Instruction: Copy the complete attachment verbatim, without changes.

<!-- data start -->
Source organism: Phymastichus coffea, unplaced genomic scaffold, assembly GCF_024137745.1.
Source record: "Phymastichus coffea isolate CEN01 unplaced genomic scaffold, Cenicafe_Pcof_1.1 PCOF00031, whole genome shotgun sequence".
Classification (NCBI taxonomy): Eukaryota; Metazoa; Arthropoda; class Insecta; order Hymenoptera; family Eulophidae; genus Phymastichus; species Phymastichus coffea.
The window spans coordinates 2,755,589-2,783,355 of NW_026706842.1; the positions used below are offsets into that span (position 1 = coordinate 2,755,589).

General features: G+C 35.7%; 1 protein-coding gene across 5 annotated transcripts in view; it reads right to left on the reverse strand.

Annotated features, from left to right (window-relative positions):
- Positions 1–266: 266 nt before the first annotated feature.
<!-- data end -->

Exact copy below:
Source organism: Phymastichus coffea, unplaced genomic scaffold, assembly GCF_024137745.1.
Source record: "Phymastichus coffea isolate CEN01 unplaced genomic scaffold, Cenicafe_Pcof_1.1 PCOF00031, whole genome shotgun sequence".
Classification (NCBI taxonomy): Eukaryota; Metazoa; Arthropoda; class Insecta; order Hymenoptera; family Eulophidae; genus Phymastichus; species Phymastichus coffea.
The window spans coordinates 2,755,589-2,783,355 of NW_026706842.1; the positions used below are offsets into that span (position 1 = coordinate 2,755,589).

General features: G+C 35.7%; 1 protein-coding gene across 5 annotated transcripts in view; it reads right to left on the reverse strand.

Annotated features, from left to right (window-relative positions):
- Positions 1–266: 266 nt before the first annotated feature.